In 1999, German scientists used computer simulations to model the Earth’s climate thousands of years ago. They concluded that the climatic transition of the Sahara took place abruptly, within a possible span of about 300 years. Given the very strong dependence of vegetation on water availability, the end of the ‘Green Sahara’ would have come about quite suddenly as a very slow change in the orbit led to an abrupt collapse in that ecosystem.

    Bobby, Sea Level sounds like a pretty simple thing BUT it’s determination is actually quite complex and is, in fact, at any location, an ‘average’ or mean value calculated over a period of time
    The precise determination of a "mean sea level" is a difficult problem because of the many factors that affect sea level, i.e., the sea is in constant motion, affected by the tides, wind, atmospheric pressure, local gravitational differences, temperature, salinity and so forth.
    To an operator of a tide gauge, MSL means the "still water level"—the level of the sea with motions such as wind and waves averaged out, i.e.: averaged over a period of time such that changes in sea level, due to the tides, also get averaged out. It is important to note that the values of MSL are made with respect to the land. Thus a change in MSL can result from a real change in sea level, or from a change in the height of the land on which the tide gauge operates.
    In the UK, the Ordnance Datum (the 0 meter height on UK maps) is the mean sea level measured at Newlyn in Cornwall between 1915 and 1921. Prior to 1921, the value used was MSL at the Victoria Dock, Liverpool.
    In France, the Marégraphe in Marseilles measures continuously the sea level since 1883 and offers the longest available data about the sea level. It is used for a part of continental Europe and main part of Africa as official sea level. Elsewhere in Europe measurements are made relative to the Amsterdam Pile elevation (water level in the canals of Amsterdam), which dates back to the 1690s.
    Recently satellite altimeters have been making precise measurements of sea level since the launch of TOPEX/Poseidon in 1992. A joint mission of NASA and CNES, TOPEX/Poseidon was followed by Jason-1 in 2001 and the Ocean Surface Topography Mission on the Jason-2 satellite in 2008.
    All the available data shows that for at least the last 100 years, sea level has been rising at an average rate of about 1.8 mm (0.1 in) per year. Most of this rise can be attributed to the increase in temperature of the sea and the resulting slight thermal expansion of the upper 500 meters (1,640 feet) of sea water. Additional contributions, as much as 25% of the total, come from water sources on land, such as melting snow and glaciers and extraction of groundwater for irrigation..
     

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  14. michaelmaltby

    michaelmaltby Well-Known Member

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    "..... we cannot totally dismiss "Climate Change" as nonsense. There is compelling evidence to show that our climate is indeed changing. "

    With due respect, Mike, there is compelling evidence to show that our climate has indeed always been changing. Adaptation to that reality is completely normal .... I fear when I hear nonesense talk about mitigation of climate change ... mitigate solar cycles? ... mitigate asteroids? .... you don't mitigate nature you adapt to nature. How often do you hear the word ADAPT in the climate discussion .... never.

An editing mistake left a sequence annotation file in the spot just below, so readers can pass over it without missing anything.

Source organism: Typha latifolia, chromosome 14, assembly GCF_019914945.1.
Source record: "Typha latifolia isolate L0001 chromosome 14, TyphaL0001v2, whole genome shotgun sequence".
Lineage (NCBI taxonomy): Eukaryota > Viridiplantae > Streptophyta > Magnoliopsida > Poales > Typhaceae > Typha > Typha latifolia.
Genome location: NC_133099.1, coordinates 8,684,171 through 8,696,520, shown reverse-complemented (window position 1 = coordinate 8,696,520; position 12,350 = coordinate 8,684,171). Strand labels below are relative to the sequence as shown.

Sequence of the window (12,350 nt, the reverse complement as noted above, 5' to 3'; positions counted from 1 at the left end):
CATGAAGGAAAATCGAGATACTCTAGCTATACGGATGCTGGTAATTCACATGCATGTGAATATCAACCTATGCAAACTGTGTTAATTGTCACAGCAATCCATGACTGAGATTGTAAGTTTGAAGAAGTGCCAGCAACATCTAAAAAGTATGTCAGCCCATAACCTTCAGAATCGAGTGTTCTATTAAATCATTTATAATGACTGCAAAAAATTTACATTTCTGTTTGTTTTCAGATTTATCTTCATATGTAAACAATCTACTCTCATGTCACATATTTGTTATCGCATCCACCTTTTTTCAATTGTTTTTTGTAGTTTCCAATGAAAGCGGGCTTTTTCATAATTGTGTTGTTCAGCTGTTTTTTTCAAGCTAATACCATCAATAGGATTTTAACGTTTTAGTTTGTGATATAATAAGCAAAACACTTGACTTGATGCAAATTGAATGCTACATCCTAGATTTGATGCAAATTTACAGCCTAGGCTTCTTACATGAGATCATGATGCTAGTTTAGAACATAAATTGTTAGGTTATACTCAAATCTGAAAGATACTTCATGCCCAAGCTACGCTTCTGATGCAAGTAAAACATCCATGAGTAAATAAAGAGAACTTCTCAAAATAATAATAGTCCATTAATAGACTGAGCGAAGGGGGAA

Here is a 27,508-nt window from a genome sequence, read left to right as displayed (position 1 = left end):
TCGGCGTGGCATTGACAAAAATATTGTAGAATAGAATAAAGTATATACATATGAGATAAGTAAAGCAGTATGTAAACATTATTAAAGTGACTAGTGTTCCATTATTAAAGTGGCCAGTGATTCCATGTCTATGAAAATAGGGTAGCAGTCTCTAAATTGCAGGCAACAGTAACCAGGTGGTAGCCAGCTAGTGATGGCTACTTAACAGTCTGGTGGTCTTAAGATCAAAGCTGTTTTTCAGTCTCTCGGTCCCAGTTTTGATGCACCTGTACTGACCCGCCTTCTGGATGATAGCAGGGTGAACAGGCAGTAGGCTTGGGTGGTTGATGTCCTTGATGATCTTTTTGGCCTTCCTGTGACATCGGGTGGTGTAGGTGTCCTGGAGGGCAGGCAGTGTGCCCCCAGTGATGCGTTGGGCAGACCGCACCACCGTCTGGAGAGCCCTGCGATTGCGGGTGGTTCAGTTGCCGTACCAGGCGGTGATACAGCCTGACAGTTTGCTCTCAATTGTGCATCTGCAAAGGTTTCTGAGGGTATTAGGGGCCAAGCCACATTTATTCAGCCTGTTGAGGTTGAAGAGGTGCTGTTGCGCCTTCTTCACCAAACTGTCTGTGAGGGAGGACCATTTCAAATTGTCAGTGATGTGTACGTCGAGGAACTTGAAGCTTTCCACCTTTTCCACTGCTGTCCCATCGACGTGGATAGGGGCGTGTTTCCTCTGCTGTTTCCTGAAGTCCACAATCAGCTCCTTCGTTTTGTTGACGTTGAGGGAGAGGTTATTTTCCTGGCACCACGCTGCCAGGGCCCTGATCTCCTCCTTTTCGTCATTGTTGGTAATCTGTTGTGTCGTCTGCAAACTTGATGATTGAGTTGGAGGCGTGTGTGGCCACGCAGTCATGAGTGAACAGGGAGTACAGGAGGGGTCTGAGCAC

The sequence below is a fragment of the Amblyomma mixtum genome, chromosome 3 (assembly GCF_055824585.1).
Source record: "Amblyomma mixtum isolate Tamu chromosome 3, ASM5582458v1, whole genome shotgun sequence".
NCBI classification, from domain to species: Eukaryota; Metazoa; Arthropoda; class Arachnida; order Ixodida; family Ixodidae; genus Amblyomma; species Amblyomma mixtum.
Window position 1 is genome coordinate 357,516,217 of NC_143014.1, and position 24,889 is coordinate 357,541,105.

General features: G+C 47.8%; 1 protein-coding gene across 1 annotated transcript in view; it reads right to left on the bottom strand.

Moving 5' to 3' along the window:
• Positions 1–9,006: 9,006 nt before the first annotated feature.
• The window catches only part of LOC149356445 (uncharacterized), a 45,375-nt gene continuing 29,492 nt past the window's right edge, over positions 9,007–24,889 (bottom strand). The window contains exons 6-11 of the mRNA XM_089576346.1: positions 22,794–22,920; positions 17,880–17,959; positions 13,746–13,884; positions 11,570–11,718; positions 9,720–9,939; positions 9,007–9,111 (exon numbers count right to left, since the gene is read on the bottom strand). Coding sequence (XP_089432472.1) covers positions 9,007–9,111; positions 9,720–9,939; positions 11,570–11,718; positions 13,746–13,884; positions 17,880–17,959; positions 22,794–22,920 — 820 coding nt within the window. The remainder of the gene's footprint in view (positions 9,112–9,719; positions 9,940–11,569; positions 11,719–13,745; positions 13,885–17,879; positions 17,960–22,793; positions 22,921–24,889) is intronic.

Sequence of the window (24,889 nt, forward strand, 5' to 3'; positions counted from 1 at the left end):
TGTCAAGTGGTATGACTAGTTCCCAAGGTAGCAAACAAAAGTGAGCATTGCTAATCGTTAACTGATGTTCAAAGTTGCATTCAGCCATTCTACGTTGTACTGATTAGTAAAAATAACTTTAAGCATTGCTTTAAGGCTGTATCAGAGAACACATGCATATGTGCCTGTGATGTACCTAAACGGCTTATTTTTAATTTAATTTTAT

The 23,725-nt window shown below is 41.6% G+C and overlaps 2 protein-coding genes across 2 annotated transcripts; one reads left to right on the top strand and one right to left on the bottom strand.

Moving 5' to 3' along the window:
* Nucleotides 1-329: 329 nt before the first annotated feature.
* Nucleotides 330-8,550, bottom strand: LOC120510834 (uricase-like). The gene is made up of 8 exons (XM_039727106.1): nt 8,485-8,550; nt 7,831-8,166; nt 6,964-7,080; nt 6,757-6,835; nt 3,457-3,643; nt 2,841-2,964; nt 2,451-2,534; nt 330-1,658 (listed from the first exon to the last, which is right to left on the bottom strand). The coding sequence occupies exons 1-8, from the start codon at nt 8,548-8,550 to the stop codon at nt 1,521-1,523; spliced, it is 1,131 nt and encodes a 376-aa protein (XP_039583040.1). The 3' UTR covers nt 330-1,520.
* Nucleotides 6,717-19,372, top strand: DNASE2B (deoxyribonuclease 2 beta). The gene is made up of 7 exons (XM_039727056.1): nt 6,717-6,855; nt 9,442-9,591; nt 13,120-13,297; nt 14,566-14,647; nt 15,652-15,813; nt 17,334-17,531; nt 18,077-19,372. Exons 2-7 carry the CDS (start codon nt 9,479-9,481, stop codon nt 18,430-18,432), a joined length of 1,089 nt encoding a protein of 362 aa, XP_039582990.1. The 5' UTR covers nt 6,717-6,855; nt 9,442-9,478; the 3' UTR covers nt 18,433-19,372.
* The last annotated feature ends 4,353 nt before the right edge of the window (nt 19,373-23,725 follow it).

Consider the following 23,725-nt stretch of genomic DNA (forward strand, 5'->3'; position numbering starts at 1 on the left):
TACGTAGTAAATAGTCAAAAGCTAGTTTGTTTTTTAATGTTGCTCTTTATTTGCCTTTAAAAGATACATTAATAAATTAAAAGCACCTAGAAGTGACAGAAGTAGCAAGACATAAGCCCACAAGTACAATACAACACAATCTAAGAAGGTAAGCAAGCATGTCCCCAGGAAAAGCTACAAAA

15. GrauGeist

    GrauGeist Well-Known Member

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    Mike, tou'll also note that the Chaco culture flourished for quite a long time, but withing a short (perhaps generation) time, the cizilization was abandoned. We can also look to the demise of Ankor Wat and see that a climate shift brought about extended periods of drought, which had dire consequenses for the Khmer's empire.

    The Earth's climate has always undulated, but fortunately, has been more stabile during and after the last Ice Age. Scientists have been using Ice Core samples as well as tree rings from ancient living specimens (Bristlecone) and date-verified specimens (archaeological specimens from such places as Herculaneum, for example) to get a broad view of climate. The one thing they have found, is that the Ice Core samples and Dendocronology samples all relate directly to Solar Flare activity. The mini ice age that plagued the northern hemisphere, ending in the 19th century, has been connected to solar activity and they have determined that the solar activity cycles also directly affect California's recurring droughts.

    One thing I also noticed recently, is that the years that had record cyclones, were also drought years in California.
     
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  16. mikewint

    mikewint Well-Known Member

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    Michael, EXACTLY my point. Climate indeed does change over a period of time through the natural (there's that word again) course of events. Humans certainly had nothing to do with the desertification of the Sahara or the ice age yet one cannot simply dismiss the effect of trillions of tons of CO2 from the burning of fossil fuels nor the trillions of liters of methane from our cattle herds. Whether that alone is enough to trigger a change or to hasten a change already occurring is the question.